Foreign bets against Chile peso near 6-month high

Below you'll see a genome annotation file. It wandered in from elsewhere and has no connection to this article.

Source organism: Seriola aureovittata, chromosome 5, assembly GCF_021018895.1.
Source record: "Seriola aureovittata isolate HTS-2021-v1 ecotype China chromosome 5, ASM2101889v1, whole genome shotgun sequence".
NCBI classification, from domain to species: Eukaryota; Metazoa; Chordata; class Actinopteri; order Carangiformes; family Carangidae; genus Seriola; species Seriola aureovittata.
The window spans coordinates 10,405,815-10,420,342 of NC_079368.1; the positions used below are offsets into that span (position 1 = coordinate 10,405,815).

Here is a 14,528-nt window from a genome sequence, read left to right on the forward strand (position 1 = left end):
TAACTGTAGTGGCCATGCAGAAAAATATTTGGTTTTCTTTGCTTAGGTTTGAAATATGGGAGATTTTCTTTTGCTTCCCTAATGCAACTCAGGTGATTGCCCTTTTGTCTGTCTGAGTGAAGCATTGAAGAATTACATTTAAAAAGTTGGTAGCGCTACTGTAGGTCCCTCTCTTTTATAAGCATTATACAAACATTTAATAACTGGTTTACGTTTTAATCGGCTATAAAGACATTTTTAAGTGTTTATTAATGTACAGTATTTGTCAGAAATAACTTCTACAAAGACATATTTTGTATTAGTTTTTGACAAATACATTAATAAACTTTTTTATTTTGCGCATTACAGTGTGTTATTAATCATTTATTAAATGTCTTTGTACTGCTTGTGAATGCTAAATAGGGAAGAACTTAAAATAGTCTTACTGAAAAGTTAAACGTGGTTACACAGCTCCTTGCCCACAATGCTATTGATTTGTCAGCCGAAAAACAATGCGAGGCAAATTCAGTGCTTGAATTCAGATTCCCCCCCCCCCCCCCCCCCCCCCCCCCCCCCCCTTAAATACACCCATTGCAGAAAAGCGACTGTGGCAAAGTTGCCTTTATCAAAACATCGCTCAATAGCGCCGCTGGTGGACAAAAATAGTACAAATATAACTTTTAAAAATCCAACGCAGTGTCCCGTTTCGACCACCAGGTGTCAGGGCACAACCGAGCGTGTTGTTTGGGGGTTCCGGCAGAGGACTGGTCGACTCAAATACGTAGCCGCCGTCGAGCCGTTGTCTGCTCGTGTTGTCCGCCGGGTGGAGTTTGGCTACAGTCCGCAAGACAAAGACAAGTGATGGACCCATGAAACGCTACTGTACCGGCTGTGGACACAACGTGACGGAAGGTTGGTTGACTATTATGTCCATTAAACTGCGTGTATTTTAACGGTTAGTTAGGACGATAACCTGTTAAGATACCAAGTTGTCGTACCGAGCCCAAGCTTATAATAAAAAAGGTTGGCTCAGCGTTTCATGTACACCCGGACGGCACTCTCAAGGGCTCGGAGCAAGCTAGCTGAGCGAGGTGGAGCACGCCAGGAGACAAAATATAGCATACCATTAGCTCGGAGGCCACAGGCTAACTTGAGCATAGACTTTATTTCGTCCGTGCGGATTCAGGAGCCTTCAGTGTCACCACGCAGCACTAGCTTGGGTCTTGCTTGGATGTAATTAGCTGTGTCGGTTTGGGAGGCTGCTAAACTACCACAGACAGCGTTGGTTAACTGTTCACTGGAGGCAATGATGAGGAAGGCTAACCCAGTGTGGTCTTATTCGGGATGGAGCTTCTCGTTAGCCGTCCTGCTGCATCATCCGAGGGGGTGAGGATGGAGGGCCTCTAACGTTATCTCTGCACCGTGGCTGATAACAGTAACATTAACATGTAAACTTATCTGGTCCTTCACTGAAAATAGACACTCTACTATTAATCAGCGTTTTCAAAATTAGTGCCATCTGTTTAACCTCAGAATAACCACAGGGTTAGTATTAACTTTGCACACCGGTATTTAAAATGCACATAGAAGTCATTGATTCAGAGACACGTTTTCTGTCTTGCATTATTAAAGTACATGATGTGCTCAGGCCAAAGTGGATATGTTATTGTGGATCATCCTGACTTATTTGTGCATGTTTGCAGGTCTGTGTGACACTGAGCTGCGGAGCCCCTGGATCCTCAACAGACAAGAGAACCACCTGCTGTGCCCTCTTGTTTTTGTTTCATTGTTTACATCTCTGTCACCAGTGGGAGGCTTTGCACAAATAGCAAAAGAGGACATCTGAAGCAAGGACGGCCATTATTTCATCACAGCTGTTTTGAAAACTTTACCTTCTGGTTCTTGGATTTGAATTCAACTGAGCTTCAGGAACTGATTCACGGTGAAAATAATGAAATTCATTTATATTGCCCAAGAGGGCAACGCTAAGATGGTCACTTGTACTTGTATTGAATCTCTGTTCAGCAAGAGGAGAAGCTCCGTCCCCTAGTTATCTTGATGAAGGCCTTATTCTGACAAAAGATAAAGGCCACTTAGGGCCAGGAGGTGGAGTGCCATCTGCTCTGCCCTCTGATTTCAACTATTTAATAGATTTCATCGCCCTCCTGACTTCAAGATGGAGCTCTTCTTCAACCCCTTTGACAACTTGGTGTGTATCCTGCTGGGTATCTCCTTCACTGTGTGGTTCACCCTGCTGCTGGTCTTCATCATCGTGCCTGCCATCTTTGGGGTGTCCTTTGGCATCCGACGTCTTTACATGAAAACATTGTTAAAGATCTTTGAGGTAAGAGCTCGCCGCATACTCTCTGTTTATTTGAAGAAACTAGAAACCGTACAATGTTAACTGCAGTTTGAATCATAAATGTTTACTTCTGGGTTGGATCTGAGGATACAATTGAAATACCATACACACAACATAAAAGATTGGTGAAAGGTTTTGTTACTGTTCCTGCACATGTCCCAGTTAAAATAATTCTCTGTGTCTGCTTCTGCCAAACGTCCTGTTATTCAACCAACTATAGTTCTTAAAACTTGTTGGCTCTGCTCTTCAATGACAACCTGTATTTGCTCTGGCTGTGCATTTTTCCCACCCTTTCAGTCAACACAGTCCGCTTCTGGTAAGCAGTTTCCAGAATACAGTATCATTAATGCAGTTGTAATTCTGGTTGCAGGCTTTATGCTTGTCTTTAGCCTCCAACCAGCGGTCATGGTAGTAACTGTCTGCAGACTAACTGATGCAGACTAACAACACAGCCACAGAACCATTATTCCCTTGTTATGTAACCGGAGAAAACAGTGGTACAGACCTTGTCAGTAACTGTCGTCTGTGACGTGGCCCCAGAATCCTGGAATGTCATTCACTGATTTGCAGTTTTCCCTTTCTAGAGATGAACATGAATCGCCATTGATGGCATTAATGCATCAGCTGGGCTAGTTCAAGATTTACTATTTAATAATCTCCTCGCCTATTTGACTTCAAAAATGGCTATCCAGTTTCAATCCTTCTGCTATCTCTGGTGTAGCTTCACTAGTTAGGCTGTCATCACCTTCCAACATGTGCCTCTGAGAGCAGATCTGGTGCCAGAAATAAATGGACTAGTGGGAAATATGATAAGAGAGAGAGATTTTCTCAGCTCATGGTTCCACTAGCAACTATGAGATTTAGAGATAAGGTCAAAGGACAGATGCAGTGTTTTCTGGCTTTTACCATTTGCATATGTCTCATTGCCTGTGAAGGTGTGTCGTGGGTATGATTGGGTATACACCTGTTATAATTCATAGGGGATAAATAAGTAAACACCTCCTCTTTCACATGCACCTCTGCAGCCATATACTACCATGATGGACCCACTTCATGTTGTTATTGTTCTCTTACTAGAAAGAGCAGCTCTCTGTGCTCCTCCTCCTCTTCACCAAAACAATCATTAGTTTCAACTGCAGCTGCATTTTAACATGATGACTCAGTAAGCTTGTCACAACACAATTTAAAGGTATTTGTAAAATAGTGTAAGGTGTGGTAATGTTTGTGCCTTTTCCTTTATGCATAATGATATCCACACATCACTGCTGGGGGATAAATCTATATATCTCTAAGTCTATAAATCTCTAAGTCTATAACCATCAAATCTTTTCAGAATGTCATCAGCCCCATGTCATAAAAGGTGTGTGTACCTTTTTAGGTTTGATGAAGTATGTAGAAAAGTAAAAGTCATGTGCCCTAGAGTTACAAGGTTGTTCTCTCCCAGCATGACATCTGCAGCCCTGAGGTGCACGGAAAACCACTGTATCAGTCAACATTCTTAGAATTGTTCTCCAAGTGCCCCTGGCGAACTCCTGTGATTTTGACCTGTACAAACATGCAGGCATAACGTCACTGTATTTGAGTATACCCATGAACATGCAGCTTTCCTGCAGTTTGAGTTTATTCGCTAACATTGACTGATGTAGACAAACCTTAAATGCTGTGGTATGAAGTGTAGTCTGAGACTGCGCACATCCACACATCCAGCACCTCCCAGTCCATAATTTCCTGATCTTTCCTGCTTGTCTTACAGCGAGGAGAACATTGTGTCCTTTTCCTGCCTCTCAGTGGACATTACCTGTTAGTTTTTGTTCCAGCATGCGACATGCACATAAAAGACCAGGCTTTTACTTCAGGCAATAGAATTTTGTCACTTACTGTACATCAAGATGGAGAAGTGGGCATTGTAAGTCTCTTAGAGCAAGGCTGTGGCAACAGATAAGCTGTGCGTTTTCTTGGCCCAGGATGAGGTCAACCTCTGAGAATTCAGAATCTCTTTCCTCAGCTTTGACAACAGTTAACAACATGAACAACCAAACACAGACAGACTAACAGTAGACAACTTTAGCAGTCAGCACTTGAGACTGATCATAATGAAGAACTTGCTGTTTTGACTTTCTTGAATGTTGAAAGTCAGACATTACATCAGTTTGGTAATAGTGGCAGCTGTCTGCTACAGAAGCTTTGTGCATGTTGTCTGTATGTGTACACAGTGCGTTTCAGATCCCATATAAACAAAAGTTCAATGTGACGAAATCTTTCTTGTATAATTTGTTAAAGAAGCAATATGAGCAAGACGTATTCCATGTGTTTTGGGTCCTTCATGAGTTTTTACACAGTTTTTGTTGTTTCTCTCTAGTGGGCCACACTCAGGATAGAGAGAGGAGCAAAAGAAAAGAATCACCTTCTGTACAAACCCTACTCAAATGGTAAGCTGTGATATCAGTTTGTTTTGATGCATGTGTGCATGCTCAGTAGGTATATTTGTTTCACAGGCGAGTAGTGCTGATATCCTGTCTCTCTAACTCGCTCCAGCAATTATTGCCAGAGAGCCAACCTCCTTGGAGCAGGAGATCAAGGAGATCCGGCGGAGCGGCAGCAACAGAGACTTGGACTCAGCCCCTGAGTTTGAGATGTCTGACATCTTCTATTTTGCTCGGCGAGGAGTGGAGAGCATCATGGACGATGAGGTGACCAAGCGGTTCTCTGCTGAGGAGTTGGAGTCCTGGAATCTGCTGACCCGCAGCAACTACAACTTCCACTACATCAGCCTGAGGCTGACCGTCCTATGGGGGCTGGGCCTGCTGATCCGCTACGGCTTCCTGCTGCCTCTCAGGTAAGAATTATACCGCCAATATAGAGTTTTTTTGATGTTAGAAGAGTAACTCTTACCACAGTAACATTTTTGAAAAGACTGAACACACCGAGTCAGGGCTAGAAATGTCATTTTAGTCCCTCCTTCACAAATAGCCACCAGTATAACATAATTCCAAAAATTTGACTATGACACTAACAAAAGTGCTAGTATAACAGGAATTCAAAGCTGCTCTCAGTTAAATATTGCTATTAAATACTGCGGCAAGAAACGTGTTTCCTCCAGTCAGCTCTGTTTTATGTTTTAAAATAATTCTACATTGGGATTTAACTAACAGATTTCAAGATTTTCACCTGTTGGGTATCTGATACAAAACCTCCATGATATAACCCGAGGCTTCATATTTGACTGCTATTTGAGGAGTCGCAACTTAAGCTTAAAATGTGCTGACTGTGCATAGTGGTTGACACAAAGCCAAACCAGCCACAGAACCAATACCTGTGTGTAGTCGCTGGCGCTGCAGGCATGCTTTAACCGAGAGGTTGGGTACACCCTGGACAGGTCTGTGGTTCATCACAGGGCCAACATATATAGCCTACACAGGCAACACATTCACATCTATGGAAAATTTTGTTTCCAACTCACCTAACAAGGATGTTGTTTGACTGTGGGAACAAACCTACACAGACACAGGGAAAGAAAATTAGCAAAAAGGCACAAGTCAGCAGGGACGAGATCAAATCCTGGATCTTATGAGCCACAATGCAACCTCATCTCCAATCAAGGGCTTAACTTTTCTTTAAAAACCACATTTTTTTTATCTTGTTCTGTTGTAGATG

* Positions suggest Chile peso to weaken * Revival of euro zone fears hike bets against peso * But looming Chile rate hike could ease positions By Moises Avila SANTIAGO, April 4 (Reuters) - Foreign bets against the Chilean peso are at their highest level in almost six months on revived fears of a recession in Europe but expectations of a looming interest rate hike due to an uptick in Chilean inflation could ease investor positions. Chilean non-deliverable forwards, or foreign exchange contracts settled in dollars, point to a weaker peso, with the net position against the currency increasing to $6.5 billion, according to central bank data to April 2. The Chilean currency has gained over 7 percent this year, buoyed by signs of economic recovery in the United States and dwindling euro zone debt worries, but positions taken by foreign investors and held by local banks against the peso have accelerated in recent months. "This is probably reflecting recent uncertainty, but as expectations of a rate hike grow, bets against the peso will recede," said Ruben Catalan, economist with Bci Estudios brokerage in Santiago. The Chilean central bank is expected to maintain its 'wait-and-see' mode, holding rates at 5.0 percent in coming months as it weighs an uptick in domestic inflation against lingering global demand risks to the export-dependent country. The bank on Tuesday raised its 2012 economic growth and inflation forecasts on signs a global slowdown is less severe than expected, bolstering views a rate increase forecast by year-end could come sooner than expected. But before being affected by rate expectations, the peso is expected to further weaken from its preliminary 483.60 per dollar Wednesday close, traders say. Bets against the peso also gathered steam as pension funds and other local institutions have recently taken up foreign exchange coverage with Chilean banks, which subsequently sold dollars abroad to avoid currency imbalances, thus generating more demand for greenbacks. A drop in prices for top export copper, which on Wednesday peeled back from near two-month highs, on a rising dollar and disappointment over the U.S. Federal Reserve's retreat from another round of monetary stimulus, could further hit the Chilean currency. Latin America's most traded currencies also weakened on Wednesday, hit by new concerns over the health of the global economy. Net positions against the Chilean currency are at their highest since Oct. 6, when they reached $6.5 billion.